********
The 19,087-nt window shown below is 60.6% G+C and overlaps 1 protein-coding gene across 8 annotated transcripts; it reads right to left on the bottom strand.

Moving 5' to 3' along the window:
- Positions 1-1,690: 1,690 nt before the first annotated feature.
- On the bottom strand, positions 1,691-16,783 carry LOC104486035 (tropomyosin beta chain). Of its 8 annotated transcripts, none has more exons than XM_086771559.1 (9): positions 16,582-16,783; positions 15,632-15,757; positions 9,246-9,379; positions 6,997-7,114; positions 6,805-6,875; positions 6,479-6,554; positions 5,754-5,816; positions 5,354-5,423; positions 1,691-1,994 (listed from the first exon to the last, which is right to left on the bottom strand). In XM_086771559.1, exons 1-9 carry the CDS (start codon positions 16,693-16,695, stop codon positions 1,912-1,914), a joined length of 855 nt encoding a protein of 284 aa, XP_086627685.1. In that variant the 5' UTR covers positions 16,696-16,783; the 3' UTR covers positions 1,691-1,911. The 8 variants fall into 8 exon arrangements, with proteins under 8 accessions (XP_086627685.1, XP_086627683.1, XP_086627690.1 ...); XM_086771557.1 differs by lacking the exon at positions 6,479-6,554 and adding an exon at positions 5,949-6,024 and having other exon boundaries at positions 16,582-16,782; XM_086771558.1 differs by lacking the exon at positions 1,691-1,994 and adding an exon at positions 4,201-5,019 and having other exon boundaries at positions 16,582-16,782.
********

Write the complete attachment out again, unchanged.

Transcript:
The 19,087-nt window shown below is 60.6% G+C and overlaps 1 protein-coding gene across 8 annotated transcripts; it reads right to left on the bottom strand.

Moving 5' to 3' along the window:
- Positions 1-1,690: 1,690 nt before the first annotated feature.
- On the bottom strand, positions 1,691-16,783 carry LOC104486035 (tropomyosin beta chain). Of its 8 annotated transcripts, none has more exons than XM_086771559.1 (9): positions 16,582-16,783; positions 15,632-15,757; positions 9,246-9,379; positions 6,997-7,114; positions 6,805-6,875; positions 6,479-6,554; positions 5,754-5,816; positions 5,354-5,423; positions 1,691-1,994 (listed from the first exon to the last, which is right to left on the bottom strand). In XM_086771559.1, exons 1-9 carry the CDS (start codon positions 16,693-16,695, stop codon positions 1,912-1,914), a joined length of 855 nt encoding a protein of 284 aa, XP_086627685.1. In that variant the 5' UTR covers positions 16,696-16,783; the 3' UTR covers positions 1,691-1,911. The 8 variants fall into 8 exon arrangements, with proteins under 8 accessions (XP_086627685.1, XP_086627683.1, XP_086627690.1 ...); XM_086771557.1 differs by lacking the exon at positions 6,479-6,554 and adding an exon at positions 5,949-6,024 and having other exon boundaries at positions 16,582-16,782; XM_086771558.1 differs by lacking the exon at positions 1,691-1,994 and adding an exon at positions 4,201-5,019 and having other exon boundaries at positions 16,582-16,782.